At this time of year, I often find myself reflecting on the etiquette of receiving gifts.
Early January usually finds us unpacking and beginning to use many new objects–stuff our loving families and friends generously gave us for Christmas. Living in a small house, I find that acquiring several new belongings in one fell swoop tends to make clear the spatial equation: if it’s in with the new, it has to be out with the old. There simply isn’t room to just add to the total.
And, inevitably, some of the new stuff isn’t totally desired. In saying that, I truly mean no disrespect to the lovely folks who gave us these gifts. It’s just that only we can know exactly what we want.
Unless, of course, we say exactly what we want (and don’t want). Clear communication is the key to effective gift-buying, as anyone who’s ever made a gift registry can attest. But the etiquette feels really tricky to me. How do you say, upon opening a brand-new made-in-China muffin tin, "Thanks so much, but I have a muffin tin that works perfectly well"? (Disclaimer: Not a real example from my Christmas.)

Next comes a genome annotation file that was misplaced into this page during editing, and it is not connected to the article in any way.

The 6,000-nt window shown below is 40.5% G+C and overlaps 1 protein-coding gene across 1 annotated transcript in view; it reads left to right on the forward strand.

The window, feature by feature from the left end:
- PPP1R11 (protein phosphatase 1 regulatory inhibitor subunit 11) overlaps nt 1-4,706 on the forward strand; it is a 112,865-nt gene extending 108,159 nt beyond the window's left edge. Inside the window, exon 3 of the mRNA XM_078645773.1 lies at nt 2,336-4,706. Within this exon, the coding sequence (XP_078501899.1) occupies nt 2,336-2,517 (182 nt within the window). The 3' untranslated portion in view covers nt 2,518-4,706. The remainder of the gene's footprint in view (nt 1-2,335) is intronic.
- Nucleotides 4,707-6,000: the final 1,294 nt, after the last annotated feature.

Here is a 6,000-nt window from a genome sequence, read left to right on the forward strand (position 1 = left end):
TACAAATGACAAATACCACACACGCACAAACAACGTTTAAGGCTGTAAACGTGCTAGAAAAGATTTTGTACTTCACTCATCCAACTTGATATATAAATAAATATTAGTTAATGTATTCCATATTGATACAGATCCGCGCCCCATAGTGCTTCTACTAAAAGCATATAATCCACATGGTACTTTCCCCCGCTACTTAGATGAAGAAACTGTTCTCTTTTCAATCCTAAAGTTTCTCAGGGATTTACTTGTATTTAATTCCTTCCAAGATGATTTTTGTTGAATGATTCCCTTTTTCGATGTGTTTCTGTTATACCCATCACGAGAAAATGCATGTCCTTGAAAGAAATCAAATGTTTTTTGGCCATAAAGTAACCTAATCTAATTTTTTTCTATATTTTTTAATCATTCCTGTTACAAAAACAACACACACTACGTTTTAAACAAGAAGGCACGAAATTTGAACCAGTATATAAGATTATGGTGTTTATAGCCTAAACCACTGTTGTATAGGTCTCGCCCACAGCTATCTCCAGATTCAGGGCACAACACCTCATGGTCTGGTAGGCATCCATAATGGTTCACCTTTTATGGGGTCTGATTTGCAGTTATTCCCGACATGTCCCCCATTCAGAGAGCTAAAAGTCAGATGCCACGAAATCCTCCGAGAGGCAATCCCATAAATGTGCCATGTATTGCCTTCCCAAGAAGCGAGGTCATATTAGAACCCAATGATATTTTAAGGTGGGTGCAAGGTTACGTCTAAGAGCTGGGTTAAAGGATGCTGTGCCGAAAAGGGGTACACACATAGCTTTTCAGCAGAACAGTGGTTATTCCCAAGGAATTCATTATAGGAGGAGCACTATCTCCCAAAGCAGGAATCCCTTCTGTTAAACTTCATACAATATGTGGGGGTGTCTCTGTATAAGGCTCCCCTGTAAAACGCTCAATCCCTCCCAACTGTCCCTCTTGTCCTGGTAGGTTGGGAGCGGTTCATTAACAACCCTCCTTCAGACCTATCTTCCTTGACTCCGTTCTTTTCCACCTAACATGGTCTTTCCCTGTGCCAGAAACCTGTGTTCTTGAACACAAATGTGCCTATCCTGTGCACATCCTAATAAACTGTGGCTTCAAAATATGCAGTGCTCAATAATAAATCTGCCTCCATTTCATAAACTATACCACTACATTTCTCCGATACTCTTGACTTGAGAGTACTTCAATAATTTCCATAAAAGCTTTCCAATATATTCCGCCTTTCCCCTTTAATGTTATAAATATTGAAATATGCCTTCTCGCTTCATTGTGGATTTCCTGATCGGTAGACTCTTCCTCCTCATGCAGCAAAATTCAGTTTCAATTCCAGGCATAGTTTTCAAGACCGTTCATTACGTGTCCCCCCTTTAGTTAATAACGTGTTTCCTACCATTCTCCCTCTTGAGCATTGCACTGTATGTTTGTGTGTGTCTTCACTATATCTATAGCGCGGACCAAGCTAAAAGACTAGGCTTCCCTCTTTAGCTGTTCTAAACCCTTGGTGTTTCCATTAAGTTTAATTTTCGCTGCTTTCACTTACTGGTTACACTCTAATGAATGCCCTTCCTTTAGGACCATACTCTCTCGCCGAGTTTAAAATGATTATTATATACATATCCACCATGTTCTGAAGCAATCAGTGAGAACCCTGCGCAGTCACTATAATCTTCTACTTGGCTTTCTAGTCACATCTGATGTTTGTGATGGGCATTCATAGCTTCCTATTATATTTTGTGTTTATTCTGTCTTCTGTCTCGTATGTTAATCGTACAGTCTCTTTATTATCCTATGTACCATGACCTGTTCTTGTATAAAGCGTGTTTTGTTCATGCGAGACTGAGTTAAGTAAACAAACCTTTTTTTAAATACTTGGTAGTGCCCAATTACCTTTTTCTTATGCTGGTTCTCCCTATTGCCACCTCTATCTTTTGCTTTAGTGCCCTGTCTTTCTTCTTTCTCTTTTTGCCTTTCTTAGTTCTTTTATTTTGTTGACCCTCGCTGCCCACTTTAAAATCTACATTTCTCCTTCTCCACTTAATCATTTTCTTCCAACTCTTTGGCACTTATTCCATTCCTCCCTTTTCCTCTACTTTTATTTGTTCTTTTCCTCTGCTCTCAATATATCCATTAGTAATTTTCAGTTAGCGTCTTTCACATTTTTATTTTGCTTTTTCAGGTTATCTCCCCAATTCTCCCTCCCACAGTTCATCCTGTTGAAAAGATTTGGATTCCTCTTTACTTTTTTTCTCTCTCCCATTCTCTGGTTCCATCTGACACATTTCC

Better to communicate before the holiday arrives. But that’s tricky too. "Please, no made-in-China muffin tins. Or spatulas. Or anything made in China. Or anything with too much packaging around it, or anything that you had to burn a lot of gas to get to the store to purchase. Or anything made in a facility that dumps toxins into a river. Or anything made from fossil fuels." You end up sounding like a complete ingrate, and overly entitled too. If the family members in question aren’t particularly tuned into environmental issues, it’s even harder to explain your preferences.
It’s a thorny problem, but it seems worth trying to solve because of the sheer volume of stuff that’s involved with Christmas. Has anyone out there made progress on this issue within your own family? How have you done it?